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Material Goods

Material Goods     11/12/2009

by Ondine Cohane,
as seen in New York Magazine

You have two choices when you go to Hayko’s: You can either lug your beloved but tattered antique rug or kilim there and have it attentively restored, or you can buy a new one from the large collection.

Sale items (accumulated over five years’ collecting include a nineteenth-century Chinese rug, was $2,800, now $1,800; 22-by-22-inch kilim pillow, was $70, now $35;

large kilim, was $1,750, now $1,200. Hayko Restoration and Conservation Antique Rugs and Tapestry, 857 Lexington Ave., at 65th St., second floor (717-5400); Mon. Wed. and Fri. 10-6, Thurs. till 8, Sat. and Sun. till 5.

Crazy about carpets

Hayk “Hayko” Oltaci remembers the day he realized he had a passion for rugs    02/06/2010

by Silva Harapetian
Armenian Reporter

Crazy about carpets

by Silva Harapetian

Published: Saturday December 06, 2008

Hayko Oltaci helps a student learn to weave a small rug.

Photo Credit Silva Sergenian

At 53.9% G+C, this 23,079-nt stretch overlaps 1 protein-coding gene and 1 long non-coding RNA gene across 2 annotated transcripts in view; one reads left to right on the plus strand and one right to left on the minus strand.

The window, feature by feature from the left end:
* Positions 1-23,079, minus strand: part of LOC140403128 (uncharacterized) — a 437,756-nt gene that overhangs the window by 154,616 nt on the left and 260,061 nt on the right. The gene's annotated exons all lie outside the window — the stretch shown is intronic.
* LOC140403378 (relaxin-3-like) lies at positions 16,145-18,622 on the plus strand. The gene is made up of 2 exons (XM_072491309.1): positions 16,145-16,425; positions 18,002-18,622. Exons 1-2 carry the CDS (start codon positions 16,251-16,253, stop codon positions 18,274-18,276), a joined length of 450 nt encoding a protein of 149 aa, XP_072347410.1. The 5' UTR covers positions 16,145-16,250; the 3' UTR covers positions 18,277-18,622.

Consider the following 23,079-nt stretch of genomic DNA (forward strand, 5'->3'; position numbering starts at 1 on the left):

Hayko Fine Rugs and Tapestries

New York – “My grandfather gave me a Turkish rug when I was 17,” he says. “It was damaged and we gave it to a repairman. He did a terrible job. He ruined the rug. I remember thinking I could do a better job.”

Less than a year later, Hayko left Turkey and moved to France to live, study, and work with his cousin, who owned a carpet business. There, he tried going to school but dropped out in his third year and began working full-time at his cousin’s carpet shop. “I learned how to repair rugs,” he recalls. “I liked knotting and repairing. It was a hobby.”

Hayko says he watched other skilled rug weavers and restoration experts and taught himself and developed his technique by trial and error. “The most important part of weaving and repair is matching the thread color,” he explains. “You can have a restoration that’s perfect, the weaving is perfect, but if it’s the wrong color, it will show.Top-quality restoration is invisible.”

Hayko’s work is on display in galleries and auction houses all over the world, but you can’t see it. He says that’s the point.

At his shop, custom-mixed colors are used to dye individual yarns to the precise shade of the carpet, no matter how old or faded it may be. “Imagine trying to match 300-year old colors, fibers, and patterns so precisely that the repair work is completely undetectable,” he says. It’s that passion for artistic work and perfection that makes Hayko one of the most sought-after fine-rug and tapestry experts in the world.

From his years in France to the United States, from a hobby to a business, Hayko has made a name for himself as not only an expert but also, as one customer described, “a man of integrity.” Hayko opened his business, Hayko Fine Rugs & Tapestries, a few years after he arrived in New York. It’s been more than 15 years and he is still as excited as the first day he began.